WELL, THAT HAPPENED: The Swashbuckler

By on April 26, 2016

The awkward geek transforms into a courageous adventurer.

A midnight sun bleeds through the Icelandic flag on a whale watching boat in Iceland. (Photo: Andrew Munz)

A midnight sun bleeds through the Icelandic flag on a whale watching boat in Iceland. (Photo: Andrew Munz)

JACKSON HOLE, WY – For the past four years, I’ve been calling myself an “Aspiring Viking.” I’ve even somehow managed to bypass Facebook’s strict display-name policy, and have had the nickname appear in parentheses, as if it were my maiden name. While I certainly don’t aspire to do any raping or pillaging, the idea of embracing adventure and becoming a seafaring wanderer has appealed to me greatly. And I attribute my penchant for exploration to my much younger self—the awkward kid who loved climbing trees, using sticks as swords, and playing with action figures in the forest. I was a swashbuckling book nerd with few friends and a proclivity for trouble.

Now that I’m stationed in Iceland, that sense of adventure is fully alive and surging. But even though I’m learning the language and eating lamb in every form (eyeballs and all), I’ve questioned whether or not I could ever actually “achieve” Viking status. What does being a Viking mean, and what exactly am I striving for?

For every maturing young person, identity is a key word. Not only does identity define who you are to others, but it’s also an important trait for self-reflection. It’s human nature to yearn to know who we are, and where we place in the grand scheme of things. My adventures to Iceland have awoken a part of me I didn’t know I possessed: a courageous, adventurous side that throws caution to the wind and asks questions later. I’ve come a long way from swinging a stick.

Being so far away from Jackson—a land of adventurers—has also made me reflect on what I wanted out of life that my hometown couldn’t provide. So many people hone in on Jackson as the ultimate adventurer’s getaway. I get the draw. Not only is the scenery beautiful and accessible but the townsfolk are open, curious and caring. Outsiders are welcomed with open arms (unless, of course, you want housing; good fucking luck), and there is a strong sense of community. It’s the perfect place for a twenty-something looking for a comfy, paved backroad detour from the pressures of career, family, and growing up.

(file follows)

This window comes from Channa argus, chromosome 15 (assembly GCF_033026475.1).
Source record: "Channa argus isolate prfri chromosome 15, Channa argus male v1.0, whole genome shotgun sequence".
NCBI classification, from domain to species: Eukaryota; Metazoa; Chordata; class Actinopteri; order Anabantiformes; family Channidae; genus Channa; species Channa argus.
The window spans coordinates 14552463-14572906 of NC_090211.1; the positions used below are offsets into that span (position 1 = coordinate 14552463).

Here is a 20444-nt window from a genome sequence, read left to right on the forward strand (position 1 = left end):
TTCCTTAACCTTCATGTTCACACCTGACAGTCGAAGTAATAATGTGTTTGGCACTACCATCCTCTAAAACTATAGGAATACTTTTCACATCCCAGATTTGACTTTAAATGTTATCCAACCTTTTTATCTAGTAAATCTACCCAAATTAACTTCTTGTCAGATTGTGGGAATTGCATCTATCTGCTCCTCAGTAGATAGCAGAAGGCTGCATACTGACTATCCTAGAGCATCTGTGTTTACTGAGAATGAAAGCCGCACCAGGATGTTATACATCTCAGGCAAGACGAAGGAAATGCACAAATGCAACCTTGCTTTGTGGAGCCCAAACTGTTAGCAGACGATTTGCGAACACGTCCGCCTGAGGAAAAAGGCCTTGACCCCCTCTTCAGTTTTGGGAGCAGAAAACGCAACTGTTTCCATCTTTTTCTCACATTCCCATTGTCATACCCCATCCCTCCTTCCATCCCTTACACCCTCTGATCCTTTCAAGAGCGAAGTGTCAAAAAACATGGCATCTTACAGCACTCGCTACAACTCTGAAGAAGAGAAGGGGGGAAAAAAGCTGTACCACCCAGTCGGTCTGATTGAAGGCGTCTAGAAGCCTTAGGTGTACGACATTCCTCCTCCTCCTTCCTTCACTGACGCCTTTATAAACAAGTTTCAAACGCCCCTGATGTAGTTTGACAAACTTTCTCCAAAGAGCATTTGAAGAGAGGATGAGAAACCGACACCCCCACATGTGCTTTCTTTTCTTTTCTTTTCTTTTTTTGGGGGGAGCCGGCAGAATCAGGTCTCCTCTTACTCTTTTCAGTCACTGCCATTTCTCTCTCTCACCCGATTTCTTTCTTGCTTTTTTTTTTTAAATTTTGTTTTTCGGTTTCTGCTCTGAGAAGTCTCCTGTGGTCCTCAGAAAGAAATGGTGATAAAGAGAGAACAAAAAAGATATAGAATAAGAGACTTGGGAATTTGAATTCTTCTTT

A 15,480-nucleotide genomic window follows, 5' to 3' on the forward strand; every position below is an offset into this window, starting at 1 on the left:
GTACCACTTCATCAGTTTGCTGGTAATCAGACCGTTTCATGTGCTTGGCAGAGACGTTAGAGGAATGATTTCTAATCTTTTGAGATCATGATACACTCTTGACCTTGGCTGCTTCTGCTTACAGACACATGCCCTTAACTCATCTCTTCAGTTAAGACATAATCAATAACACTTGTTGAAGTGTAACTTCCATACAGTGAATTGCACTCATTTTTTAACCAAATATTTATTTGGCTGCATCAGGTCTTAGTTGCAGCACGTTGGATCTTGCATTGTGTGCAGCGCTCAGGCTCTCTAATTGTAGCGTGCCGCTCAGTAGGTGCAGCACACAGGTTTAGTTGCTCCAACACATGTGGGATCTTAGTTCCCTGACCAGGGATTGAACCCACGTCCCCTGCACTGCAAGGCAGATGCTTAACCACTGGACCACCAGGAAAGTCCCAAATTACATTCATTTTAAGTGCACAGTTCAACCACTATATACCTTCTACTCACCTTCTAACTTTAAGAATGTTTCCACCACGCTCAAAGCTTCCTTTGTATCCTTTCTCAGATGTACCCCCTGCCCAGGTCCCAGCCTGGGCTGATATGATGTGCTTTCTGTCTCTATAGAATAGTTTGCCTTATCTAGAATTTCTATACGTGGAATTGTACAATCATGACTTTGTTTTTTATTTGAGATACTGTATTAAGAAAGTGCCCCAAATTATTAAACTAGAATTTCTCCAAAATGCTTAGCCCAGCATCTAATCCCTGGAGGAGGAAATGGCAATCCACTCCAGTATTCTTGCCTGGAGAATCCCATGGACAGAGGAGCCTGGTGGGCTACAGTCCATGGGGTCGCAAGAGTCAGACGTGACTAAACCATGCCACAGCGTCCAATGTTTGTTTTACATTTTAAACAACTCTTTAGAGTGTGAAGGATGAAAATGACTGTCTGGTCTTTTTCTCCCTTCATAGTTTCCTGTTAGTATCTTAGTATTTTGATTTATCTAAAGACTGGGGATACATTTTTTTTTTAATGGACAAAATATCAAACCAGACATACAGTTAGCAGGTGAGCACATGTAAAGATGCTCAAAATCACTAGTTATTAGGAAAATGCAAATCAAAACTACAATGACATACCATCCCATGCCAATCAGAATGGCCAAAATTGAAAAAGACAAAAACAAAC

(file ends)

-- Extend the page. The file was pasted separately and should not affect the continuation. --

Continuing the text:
I realize that I could have become more of an adventurer in Jackson; maybe gone to the climbing school, applied for wildlife guiding jobs, done some gnarly heli-skiing, etc. But I think because those paths were so close to home, they didn’t have the appeal that, say, becoming an Icelandic whale-watching guide had. While so many people see the multiple opportunities Jackson offers as “good enough,” my mind was always wandering elsewhere: higher mountains, rockier coasts, colder lakes. And now that I’ve tasted Iceland, my insatiable attitude wants even more.

“The Adventures of Tintin” books by Hergé will always reign supreme as my favorite adventurer stories. Tintin was just a simple, baby-faced journalist with a curious dog who traveled to every corner of the world. He’s faced off against Al Capone’s gang, infiltrated opium dens in the Orient, and even outlived the infamous Curse of the Pharaohs, all the while sailing to distant lands and crossing paths with the world’s worst villains. Tintin is everything I’ve ever wanted to be, and that influence has carried on into my fiction writings.

I’ve been asked repeatedly by Jacksonian friends, “How long will you be in Iceland?”

And my answer has always been, “Until I’m not.”

Freeing yourself up for adventure is crucial to a happy life. And I don’t just mean putting some time aside for a vacation here and there. True adventure can only be attained if you stay malleable and jump at opportunities when they’re placed in your path. Eat the sheep eyeballs when they’re served to you. Take a trip across the ocean by boat. Scare yourself. That’s achieving Viking.

As kids, we possessed the ability to look at a simple stick and have it transform into a rapier or a lightsaber the moment we gripped it. That sense of imagination and wonder doesn’t have to fade. It’s still a part of your identity as much as it’s a part of mine. We just have to remember to embrace it. PJH

About Andrew Munz

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